A year of green shoots but few surprises: Oliver Balch provides an overview of corporate sustainability’s progress in Latin America during 2015

Latin America has never been at the forefront of corporate sustainability, but the region has made huge advances over the past decade or so. That’s all to the good. In the Amazon biome alone, which incorporates Venezuela, Colombia, Peru, Bolivia, Ecuador and, of course, Brazil, the continent is home to at least one 10th of the world’s known biodiversity and around 16% of the planet’s total river discharge into oceans.

Couple that with high biodiversity areas such as the Orinoco flooded forests, the Pantanal and the Atlantic Forests, and environmental conservation – including that by companies – has global ramifications. By the same token, the region’s success in tackling its most significant socio-economic and development challenges depend in no small part on the business practices of the corporate sector.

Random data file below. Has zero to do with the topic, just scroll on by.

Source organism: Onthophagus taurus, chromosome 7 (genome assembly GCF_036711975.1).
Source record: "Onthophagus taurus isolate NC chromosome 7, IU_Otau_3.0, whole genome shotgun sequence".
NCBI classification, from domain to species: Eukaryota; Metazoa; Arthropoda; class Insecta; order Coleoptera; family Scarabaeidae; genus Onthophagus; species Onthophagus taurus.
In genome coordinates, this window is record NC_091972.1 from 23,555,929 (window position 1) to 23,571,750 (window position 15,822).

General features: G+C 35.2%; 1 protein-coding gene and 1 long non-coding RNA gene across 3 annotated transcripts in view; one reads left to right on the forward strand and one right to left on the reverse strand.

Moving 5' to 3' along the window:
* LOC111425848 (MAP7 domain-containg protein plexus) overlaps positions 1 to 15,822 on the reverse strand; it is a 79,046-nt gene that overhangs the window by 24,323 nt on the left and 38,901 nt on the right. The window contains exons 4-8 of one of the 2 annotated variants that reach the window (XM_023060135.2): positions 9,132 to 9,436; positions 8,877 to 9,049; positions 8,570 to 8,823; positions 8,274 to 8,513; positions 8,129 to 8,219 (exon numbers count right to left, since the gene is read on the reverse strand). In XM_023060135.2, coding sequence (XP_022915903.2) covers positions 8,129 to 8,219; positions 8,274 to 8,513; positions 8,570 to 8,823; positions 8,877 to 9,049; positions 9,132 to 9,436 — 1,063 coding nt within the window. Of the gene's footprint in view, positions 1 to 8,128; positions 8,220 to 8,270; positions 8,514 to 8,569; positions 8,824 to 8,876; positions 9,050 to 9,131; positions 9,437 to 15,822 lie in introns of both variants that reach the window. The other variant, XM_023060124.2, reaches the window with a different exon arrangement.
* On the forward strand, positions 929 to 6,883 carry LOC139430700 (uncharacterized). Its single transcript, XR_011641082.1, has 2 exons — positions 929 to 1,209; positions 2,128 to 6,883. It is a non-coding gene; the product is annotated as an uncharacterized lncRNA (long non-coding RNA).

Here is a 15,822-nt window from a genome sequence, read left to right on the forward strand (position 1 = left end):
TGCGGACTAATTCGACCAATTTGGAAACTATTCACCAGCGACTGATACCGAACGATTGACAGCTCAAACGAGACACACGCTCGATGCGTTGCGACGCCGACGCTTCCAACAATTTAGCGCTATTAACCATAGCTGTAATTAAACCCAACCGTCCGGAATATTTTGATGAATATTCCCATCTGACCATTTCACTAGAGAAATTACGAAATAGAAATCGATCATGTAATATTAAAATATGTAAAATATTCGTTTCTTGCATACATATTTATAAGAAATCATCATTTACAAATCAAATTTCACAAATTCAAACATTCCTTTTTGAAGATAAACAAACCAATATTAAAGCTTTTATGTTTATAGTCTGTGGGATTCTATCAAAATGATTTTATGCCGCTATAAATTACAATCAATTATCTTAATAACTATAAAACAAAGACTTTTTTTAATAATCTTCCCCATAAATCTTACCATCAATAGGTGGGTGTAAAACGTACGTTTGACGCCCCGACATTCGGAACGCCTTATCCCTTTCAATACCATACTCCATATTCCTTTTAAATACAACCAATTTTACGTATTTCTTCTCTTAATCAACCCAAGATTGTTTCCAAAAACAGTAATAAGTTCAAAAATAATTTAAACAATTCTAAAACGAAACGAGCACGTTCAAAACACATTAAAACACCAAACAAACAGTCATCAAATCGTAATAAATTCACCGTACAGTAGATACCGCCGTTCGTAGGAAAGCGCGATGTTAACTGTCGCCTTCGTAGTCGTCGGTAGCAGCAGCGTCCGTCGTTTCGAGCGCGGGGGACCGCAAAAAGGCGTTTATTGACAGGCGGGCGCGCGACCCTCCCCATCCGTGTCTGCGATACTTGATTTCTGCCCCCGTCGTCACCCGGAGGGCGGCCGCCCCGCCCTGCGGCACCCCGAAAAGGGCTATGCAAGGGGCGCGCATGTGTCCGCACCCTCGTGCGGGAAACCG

The private sector’s progress is evident in the network of business-led corporate responsibility groups that now stretch across the continent – organisations such as Instituto Ethos in Brazil, IntegraRSE in Central America, Acción RSE in Chile, Cemefi in Mexico and IARSE in Argentina.

Yet the traction of these organisations, and the enthusiasm of their corporate members, is not a given. Where sustainability sits on the...

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corporate sustainability  environmental conservation  corporate responsibility groups  sustainability  economy  OECD guidelines  environmental  sustainable  environmentally friendly  CSR  energy 

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